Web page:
Celebrate National Giving Month with these 10 volunteer ideas

December celebrates National Giving Month, starting with International Volunteer Day, recognized on December 5th. While that celebrates the contributions of volunteers worldwide, you can certainly make every month into an opportunity to help others. In some cases, you don't even need to leave home to make an impact. Continue reading for 10 ideas to get you started.

  1. Lead a donation drive

Schools, food pantries, domestic violence shelters, animal shelters, are always in need of specific supplies, but often lack the resources to do a large-scale donation drive. You can be that resource by hosting a drive in your area. Check out this guide for a step-by-step approach that helps you form a team, do promotion, and coordinate with local charities.

  1. Work for the Smithsonian

One of the world's most prestigious museums, the Smithsonian benefits from the work of thousands of volunteers and many of them never have to step foot in one of the museum's buildings. You can be a digital volunteer by transcribing historic documents, identifying plants, and updating Wikipedia pages.

  1. Watch the skies

Run by NASA, the GLOBE Observer international project can be done from anywhere, and helps support climate research. You just take photos of clouds wherever you are, then submit them through an app. Scientists compare those with satellite images to get data about weather patterns from multiple angles.

  1. Learn to knit, donate the results

Make the most of your free time by learning to knit or crochet through a community education class or even on YouTube. From there, you can turn it into a volunteer effort by donating your creations. For example, an 86-year-old retired engineer in Georgia taught himself to knit so he could create warm hats for premature babies.

  1. Be an anti-litterbug

Sometimes, volunteering can be as easy as taking a walk and bringing a trash bag with you. Picking up litter along your route not only keeps your local space cleaner and more beautiful, but you'll also be doing local wildlife a huge favor since cigarette butts can leach toxins into water and soil as they decompose.

  1. Foster a shelter pet

While animal shelters will always be important, foster care is also a crucial aspect to helping a pet adjust to living with a family—making them much more likely to be adopted. In many places, foster "parents" provide temporary care for cats, kittens, dogs, and puppies and some animals only need a few weeks of care before they transition to their forever families..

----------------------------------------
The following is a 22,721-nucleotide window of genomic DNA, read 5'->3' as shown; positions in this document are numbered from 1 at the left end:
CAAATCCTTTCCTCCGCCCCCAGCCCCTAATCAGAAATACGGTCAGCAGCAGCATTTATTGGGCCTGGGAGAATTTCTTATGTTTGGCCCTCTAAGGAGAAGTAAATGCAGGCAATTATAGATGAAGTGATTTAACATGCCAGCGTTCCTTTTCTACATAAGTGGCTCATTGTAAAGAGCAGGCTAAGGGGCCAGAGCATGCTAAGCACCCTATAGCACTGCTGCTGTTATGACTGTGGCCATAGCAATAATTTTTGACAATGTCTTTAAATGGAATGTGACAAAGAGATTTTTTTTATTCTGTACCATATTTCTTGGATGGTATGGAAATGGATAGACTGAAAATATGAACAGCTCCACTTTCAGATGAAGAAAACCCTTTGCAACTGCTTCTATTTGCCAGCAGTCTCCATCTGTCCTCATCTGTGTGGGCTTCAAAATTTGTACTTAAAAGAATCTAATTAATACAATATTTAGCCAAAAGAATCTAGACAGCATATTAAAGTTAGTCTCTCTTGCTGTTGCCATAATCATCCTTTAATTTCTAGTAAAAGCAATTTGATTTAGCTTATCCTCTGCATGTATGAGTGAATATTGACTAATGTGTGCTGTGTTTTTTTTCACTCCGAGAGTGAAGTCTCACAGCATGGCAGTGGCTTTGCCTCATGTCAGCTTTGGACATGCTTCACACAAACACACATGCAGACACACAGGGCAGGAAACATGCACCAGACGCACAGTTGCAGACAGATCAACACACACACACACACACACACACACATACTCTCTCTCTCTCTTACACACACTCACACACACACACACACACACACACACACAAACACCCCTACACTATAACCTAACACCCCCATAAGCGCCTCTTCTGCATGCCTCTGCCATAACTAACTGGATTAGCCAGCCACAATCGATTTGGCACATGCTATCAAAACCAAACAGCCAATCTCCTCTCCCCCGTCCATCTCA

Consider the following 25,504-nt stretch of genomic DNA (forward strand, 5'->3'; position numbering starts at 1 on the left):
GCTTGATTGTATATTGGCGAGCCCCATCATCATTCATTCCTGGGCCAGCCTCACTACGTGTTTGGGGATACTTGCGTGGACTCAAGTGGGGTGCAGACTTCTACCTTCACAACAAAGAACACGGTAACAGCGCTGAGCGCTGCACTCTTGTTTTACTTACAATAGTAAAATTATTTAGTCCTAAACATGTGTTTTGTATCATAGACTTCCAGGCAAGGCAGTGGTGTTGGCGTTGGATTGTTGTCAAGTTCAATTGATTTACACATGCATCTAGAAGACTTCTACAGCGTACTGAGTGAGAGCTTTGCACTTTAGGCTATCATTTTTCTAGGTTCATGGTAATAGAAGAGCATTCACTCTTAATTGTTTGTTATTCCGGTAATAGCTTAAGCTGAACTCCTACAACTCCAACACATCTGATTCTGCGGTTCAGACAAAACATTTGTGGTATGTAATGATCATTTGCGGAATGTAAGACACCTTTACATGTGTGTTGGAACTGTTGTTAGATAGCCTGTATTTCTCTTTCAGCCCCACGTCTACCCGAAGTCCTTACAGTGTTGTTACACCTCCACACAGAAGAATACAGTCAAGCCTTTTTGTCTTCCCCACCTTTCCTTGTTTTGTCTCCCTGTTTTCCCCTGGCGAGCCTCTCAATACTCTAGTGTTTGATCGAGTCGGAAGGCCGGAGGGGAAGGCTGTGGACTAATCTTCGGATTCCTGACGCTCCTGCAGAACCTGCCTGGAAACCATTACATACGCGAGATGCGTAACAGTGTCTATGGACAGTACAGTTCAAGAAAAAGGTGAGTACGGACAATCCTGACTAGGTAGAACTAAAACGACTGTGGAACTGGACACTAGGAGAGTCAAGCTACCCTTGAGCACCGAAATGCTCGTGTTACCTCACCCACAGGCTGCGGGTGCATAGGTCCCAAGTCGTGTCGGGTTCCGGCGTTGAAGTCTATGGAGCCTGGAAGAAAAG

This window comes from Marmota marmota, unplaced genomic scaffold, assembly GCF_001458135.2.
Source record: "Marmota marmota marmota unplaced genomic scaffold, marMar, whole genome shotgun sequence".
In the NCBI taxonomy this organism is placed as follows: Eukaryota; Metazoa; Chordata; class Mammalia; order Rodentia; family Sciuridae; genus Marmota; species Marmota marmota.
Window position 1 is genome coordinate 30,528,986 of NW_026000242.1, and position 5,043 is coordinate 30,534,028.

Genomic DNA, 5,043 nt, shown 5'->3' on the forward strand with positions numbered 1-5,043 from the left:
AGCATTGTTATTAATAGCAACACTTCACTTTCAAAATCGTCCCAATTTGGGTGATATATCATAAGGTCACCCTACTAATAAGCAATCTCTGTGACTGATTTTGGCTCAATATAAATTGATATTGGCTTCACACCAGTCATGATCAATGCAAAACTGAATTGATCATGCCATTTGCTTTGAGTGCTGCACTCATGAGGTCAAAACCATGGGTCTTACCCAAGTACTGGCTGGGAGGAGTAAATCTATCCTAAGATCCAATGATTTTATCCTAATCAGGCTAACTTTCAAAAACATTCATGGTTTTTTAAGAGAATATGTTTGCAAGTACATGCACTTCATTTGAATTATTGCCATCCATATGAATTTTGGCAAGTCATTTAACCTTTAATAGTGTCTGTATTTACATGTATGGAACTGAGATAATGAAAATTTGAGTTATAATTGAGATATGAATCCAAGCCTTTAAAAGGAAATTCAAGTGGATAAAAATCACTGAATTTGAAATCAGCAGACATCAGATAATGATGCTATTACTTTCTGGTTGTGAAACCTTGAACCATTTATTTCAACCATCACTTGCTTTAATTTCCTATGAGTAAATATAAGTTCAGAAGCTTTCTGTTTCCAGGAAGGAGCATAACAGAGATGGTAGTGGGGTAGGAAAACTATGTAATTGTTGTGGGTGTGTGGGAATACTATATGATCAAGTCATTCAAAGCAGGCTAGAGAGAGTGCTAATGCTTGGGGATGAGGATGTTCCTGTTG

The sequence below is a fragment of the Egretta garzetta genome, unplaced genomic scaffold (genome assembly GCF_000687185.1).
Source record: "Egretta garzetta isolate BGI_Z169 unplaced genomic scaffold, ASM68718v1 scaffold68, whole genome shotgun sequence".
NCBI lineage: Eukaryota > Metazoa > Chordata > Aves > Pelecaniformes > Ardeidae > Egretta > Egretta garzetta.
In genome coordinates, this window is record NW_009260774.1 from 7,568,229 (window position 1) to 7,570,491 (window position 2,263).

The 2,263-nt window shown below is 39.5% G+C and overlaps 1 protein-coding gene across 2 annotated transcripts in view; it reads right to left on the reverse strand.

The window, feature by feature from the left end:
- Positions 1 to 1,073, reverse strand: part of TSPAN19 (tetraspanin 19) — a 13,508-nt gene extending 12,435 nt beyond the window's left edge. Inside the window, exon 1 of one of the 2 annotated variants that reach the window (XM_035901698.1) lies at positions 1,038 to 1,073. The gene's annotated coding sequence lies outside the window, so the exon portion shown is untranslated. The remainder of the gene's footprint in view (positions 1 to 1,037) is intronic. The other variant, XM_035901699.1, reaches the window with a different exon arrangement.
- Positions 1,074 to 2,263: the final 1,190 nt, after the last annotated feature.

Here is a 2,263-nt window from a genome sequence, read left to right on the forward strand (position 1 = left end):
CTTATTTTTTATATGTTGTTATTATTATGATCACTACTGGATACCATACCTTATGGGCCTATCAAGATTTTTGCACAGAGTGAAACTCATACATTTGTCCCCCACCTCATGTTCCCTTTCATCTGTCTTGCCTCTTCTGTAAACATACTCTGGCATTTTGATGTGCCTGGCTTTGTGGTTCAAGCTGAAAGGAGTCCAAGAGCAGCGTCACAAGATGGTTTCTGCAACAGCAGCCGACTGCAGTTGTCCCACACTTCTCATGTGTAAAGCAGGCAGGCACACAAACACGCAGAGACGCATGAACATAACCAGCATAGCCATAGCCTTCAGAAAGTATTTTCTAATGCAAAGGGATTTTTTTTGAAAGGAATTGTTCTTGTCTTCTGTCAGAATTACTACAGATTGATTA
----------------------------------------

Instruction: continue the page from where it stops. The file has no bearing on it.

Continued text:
1. Connect with seniors

One of the biggest health risks for older adults is loneliness, which research has linked to cognitive decline, loss of physical function, and depression. There are several ways you can help, from teaching a community class to delivering meals to writing letters. This AARP list of ideas can be a key starting point for helping elders in your area and beyond.

  1. Help in a crisis

According to Mental Health America, over 50 million Americans are experiencing mental health challenges and many are not receiving any treatment. That makes crisis help lines an essential component of suicide prevention. Fortunately, with technology, you can become a trained crisis volunteer no matter where you are. For example, Crisis Text Line connects volunteers and people in crisis and trains you in active listening and collaborative problem solving.

  1. Teach a class

Whether you're adept at crafts and can teach an in-person community education class or you want to be a virtual volunteer assisting Teach for America corps members, there are usually ample opportunities to share your talents and knowledge with others. Connect with your local community ed, technical school, or K-12 school if you'd like to do in-person classes, or browse virtual education opportunities on VolunteerMatch.

  1. Use your business skills

If you're adept at writing a press release, creating a social media content calendar, assessing fundraising plans, doing graphic design, providing translation, or other skills, consider signing up for a virtual volunteer effort at Catchafire. The organization helps small nonprofits connect with savvy volunteers to get essential work done.


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